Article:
We had regional assemblies in 2012 and the national indigenous cultural summits with the National Commission on Indigenous Peoples (NCIP). This yearly National IP Summit engages our indigenous peoples in policy development, implementation and evaluation of programs for their communities.


We have also opened livelihood opportunities, especially for indigenous weaving communities through trade fairs, in partnership with the Department of Trade and Industry (DTI) and the Center for International Trade Expositions and Missions (CITEM). We continuously showcase the indigenous knowledge systems and practices of ICCs through projects such as the Hibla ng Lahing Filipino,the country’s first permanent textile gallery at the National Museum; the Dayaw TV series on the preservation of the country’s culture and heritage, in partnership with the National Commission for Culture and the Arts (NCCA); and the Cordillera Region’s coffee table book on indigenous knowledge systems on agriculture and forest conservation.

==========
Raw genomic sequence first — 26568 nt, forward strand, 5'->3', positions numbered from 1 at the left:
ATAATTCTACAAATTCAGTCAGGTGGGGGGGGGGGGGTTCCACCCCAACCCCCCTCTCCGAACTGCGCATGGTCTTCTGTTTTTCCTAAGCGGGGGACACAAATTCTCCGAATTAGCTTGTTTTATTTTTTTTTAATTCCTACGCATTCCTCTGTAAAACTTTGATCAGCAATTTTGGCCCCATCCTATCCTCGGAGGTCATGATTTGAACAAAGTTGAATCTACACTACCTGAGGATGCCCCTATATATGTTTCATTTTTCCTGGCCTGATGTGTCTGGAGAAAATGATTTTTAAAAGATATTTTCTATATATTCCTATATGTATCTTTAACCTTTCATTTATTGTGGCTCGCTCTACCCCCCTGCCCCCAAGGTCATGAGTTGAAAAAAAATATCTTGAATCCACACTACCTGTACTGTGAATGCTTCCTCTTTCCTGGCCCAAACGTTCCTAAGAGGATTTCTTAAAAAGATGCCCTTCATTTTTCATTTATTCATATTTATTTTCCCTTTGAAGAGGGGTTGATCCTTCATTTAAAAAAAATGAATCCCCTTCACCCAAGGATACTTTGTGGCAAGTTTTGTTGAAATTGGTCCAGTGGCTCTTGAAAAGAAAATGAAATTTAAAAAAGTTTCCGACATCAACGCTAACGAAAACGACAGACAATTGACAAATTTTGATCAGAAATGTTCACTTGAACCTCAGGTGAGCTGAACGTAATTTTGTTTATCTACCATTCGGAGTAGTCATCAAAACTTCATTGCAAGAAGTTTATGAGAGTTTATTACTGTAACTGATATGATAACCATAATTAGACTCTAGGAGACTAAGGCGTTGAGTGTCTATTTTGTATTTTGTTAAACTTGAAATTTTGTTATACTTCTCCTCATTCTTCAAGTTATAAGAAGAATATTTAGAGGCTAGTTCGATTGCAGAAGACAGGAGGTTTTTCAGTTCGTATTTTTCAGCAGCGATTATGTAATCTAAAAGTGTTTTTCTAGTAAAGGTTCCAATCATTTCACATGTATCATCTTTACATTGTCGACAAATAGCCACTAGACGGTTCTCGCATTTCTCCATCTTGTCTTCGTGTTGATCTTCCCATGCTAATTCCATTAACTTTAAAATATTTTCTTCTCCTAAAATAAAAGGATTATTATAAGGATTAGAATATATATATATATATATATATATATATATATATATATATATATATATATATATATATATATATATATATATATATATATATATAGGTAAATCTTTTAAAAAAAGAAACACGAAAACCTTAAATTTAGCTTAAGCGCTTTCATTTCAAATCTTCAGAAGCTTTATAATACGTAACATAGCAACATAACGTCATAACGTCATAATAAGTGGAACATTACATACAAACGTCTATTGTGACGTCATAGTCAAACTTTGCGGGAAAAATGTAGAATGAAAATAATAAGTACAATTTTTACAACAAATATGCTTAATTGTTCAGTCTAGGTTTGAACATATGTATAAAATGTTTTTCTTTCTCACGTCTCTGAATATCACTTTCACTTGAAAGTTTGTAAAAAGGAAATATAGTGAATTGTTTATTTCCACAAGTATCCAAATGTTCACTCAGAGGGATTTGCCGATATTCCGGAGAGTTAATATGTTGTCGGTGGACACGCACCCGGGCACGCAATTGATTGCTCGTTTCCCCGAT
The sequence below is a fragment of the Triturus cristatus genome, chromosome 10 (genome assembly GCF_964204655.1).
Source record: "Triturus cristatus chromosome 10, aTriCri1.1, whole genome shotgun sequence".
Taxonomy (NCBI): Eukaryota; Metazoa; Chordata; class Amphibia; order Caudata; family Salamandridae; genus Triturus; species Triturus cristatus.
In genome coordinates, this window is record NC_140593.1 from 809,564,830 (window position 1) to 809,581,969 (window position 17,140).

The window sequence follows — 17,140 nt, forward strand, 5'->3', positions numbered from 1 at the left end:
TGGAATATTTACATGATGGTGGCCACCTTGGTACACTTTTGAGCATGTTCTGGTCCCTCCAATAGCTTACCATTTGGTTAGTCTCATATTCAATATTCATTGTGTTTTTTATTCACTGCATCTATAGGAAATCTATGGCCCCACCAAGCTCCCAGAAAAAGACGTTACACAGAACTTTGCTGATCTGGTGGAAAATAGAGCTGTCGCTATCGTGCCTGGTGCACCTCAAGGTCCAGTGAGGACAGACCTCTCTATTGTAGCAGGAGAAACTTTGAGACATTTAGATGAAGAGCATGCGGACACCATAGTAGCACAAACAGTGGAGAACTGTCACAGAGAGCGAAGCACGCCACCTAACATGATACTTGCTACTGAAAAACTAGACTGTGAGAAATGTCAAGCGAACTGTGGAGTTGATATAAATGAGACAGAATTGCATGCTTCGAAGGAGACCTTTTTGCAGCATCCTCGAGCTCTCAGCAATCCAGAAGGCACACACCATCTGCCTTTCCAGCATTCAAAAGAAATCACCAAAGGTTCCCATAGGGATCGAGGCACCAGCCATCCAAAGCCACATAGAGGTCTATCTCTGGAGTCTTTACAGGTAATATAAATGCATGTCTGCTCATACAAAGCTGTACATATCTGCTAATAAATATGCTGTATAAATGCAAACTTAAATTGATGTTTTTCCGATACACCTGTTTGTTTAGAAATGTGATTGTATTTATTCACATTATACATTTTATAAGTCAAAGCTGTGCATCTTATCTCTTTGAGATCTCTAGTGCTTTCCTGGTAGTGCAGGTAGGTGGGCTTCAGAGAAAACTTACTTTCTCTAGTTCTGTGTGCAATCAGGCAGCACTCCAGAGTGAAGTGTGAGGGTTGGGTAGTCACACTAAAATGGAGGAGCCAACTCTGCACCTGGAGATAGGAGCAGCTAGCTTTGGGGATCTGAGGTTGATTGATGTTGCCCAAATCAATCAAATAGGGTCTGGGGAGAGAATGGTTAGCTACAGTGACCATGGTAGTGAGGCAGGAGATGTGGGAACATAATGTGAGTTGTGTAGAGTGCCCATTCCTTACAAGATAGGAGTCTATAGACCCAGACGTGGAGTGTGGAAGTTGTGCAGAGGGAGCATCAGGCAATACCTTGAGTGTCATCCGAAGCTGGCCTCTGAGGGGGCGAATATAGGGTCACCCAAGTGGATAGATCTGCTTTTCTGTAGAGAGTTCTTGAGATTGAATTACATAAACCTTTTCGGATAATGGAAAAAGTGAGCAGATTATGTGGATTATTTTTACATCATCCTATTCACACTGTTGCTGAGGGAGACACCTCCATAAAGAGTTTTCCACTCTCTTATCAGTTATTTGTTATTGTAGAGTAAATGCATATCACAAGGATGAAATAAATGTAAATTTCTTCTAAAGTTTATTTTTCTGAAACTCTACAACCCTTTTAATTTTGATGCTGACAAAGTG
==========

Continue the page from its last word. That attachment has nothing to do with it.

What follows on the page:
We continue to implement these programs and initiate many other projects to protect our IPs and promote our heritage. But we know that there are many other concerns and more pressing needs we need to address for the benefit of our IPs and ICCs.


Basic services remain wanting in most geographically isolated and disadvantaged areas. Our actions and inaction have placed lives on the line, despoiled their lands, threatened their culture and deprived them of their rights. Our eyes were opened to the depth and diversity of the challenges our IPs face. The question is: How sincerely will we address these issues that affect our IPs’ very survival?


The challenge here is that, in order to safeguard our indigenous communities and our heritage, we must refrain from extracting our IPs from the communities they live in, otherwise, we expose them to influences which could alter the very tradition we aim to preserve. We should not take them out of their community, rather, we should bring the services to their community.


To address this, we have proposed the establishment of Indigenous Peoples Resource Centers, which shall serve as access centers to enhance delivery of basic, social, technical and legal services. Centers shall be composed of the following service areas, namely: Statistical Service Area, Human Development Index Service Area and Domains Management Service Area.